Sense of touch

People's hands being used to communicate using deafblind manual alphabet

Touch is key

For people with hearing and sight impairment, touch can be important.

It helps with communication – many deafblind people use a form of sign language involving touch called hand-on-hand signing, or they may use their fingers to read Braille.

It helps with connecting – feeling the touch of their friends and loved ones becomes significant when you can’t see or hear.

It helps with learning – especially important for babies and children with sight and hearing problems.

Deafblindness

Chris Farrow, who has Usher syndrome, with his communicator guideDeafblindness is a combination of sight and hearing loss that affects a person’s ability to communicate, to access all kinds of information, and to get around.

There are around 250,000 deafblind people in the UK.

Most of these – 220,000 – are older people who have lost their sight and hearing as they age. The other 30,000 are children and adults who have been born deafblind, or have become deafblind through illness, accident or rare syndromes.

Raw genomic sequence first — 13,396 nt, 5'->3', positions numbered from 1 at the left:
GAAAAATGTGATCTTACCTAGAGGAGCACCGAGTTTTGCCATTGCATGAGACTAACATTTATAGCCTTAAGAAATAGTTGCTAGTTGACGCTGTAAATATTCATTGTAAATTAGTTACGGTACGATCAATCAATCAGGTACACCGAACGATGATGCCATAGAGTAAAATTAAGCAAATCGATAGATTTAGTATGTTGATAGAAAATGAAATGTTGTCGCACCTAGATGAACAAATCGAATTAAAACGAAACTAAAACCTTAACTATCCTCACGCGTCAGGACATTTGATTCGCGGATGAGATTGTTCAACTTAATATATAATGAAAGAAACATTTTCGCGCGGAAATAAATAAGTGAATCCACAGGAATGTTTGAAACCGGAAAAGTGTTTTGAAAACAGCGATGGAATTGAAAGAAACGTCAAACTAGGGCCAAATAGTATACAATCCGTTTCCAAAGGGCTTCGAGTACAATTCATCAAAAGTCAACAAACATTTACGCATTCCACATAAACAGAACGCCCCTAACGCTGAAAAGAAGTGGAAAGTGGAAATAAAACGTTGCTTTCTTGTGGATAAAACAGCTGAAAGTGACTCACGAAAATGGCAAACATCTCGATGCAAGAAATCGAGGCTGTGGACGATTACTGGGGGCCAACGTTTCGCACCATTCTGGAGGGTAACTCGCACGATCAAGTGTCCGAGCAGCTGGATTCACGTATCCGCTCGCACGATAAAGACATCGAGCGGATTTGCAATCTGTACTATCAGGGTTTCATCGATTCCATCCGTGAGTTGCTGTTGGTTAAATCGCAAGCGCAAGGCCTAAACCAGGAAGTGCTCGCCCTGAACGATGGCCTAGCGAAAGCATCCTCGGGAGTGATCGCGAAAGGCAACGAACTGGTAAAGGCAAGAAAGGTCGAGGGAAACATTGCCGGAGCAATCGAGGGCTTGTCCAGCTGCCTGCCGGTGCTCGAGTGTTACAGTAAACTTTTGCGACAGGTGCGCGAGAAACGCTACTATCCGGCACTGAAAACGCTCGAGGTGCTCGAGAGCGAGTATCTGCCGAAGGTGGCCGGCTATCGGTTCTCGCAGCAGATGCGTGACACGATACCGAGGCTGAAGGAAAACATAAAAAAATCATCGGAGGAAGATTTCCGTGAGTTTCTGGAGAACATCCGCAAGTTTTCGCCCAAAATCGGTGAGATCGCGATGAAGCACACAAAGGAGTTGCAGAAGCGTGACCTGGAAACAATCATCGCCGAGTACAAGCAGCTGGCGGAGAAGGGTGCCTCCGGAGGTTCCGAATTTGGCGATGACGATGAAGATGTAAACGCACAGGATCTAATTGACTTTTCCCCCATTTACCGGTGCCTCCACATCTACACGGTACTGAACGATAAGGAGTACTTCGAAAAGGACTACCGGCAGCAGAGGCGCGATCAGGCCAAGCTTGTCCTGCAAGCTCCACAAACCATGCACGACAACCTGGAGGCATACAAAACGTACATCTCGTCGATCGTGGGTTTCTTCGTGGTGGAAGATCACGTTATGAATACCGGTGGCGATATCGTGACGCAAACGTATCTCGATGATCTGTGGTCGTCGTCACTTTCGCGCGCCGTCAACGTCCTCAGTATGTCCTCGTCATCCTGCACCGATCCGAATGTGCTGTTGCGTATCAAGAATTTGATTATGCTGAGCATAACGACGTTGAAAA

Older people

As we age our hearing and sight may deteriorate. At first we may need glasses or to turn the TV up a little. But things can become more difficult.

If you lose your sight so that it is hard to cross the road safely, you may need to ask for help. But how will you do that if you can’t hear what people say to you in a noisy street?

If you find it hard to hear what someone is saying, you watch their lips and face for extra clues. But if you become partially sighted, how will you understand what is being said?

Too often people think this is just something which happens with age and assume nothing can be done. But support is available - our Enjoy Life booklet can help you understand what an older person is going through, how you can help and where to go for more support.

The Tapestry of Touch

Why not close your eyes and ears and experience our Tapestry of Touch through your fingers?

Related link

About deafblindness

 

First published: Friday 7 February 2014
Updated: Tuesday 1 December 2015